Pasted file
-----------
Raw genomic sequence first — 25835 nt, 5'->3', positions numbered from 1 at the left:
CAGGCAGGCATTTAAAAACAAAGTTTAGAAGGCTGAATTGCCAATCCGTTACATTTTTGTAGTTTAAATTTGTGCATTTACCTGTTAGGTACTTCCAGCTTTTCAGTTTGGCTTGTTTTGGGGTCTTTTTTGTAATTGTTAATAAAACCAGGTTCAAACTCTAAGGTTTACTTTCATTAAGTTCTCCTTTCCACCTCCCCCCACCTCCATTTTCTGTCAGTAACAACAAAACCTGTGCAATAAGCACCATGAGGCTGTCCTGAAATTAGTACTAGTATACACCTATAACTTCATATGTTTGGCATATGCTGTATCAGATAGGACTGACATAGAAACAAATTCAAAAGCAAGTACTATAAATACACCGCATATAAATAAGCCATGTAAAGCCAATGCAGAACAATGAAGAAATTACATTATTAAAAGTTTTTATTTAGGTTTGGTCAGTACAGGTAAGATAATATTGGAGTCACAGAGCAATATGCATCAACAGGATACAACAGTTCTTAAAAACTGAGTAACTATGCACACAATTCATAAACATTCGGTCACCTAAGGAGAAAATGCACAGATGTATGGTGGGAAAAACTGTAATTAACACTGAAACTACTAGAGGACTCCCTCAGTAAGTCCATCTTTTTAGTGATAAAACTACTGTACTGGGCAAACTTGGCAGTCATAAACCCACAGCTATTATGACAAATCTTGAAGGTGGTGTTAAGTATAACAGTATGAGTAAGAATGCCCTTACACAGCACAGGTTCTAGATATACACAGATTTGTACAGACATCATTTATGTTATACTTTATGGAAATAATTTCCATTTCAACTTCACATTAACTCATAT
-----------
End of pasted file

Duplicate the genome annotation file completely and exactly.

Raw genomic sequence first — 25835 nt, 5'->3', positions numbered from 1 at the left:
CAGGCAGGCATTTAAAAACAAAGTTTAGAAGGCTGAATTGCCAATCCGTTACATTTTTGTAGTTTAAATTTGTGCATTTACCTGTTAGGTACTTCCAGCTTTTCAGTTTGGCTTGTTTTGGGGTCTTTTTTGTAATTGTTAATAAAACCAGGTTCAAACTCTAAGGTTTACTTTCATTAAGTTCTCCTTTCCACCTCCCCCCACCTCCATTTTCTGTCAGTAACAACAAAACCTGTGCAATAAGCACCATGAGGCTGTCCTGAAATTAGTACTAGTATACACCTATAACTTCATATGTTTGGCATATGCTGTATCAGATAGGACTGACATAGAAACAAATTCAAAAGCAAGTACTATAAATACACCGCATATAAATAAGCCATGTAAAGCCAATGCAGAACAATGAAGAAATTACATTATTAAAAGTTTTTATTTAGGTTTGGTCAGTACAGGTAAGATAATATTGGAGTCACAGAGCAATATGCATCAACAGGATACAACAGTTCTTAAAAACTGAGTAACTATGCACACAATTCATAAACATTCGGTCACCTAAGGAGAAAATGCACAGATGTATGGTGGGAAAAACTGTAATTAACACTGAAACTACTAGAGGACTCCCTCAGTAAGTCCATCTTTTTAGTGATAAAACTACTGTACTGGGCAAACTTGGCAGTCATAAACCCACAGCTATTATGACAAATCTTGAAGGTGGTGTTAAGTATAACAGTATGAGTAAGAATGCCCTTACACAGCACAGGTTCTAGATATACACAGATTTGTACAGACATCATTTATGTTATACTTTATGGAAATAATTTCCATTTCAACTTCACATTAACTCATAT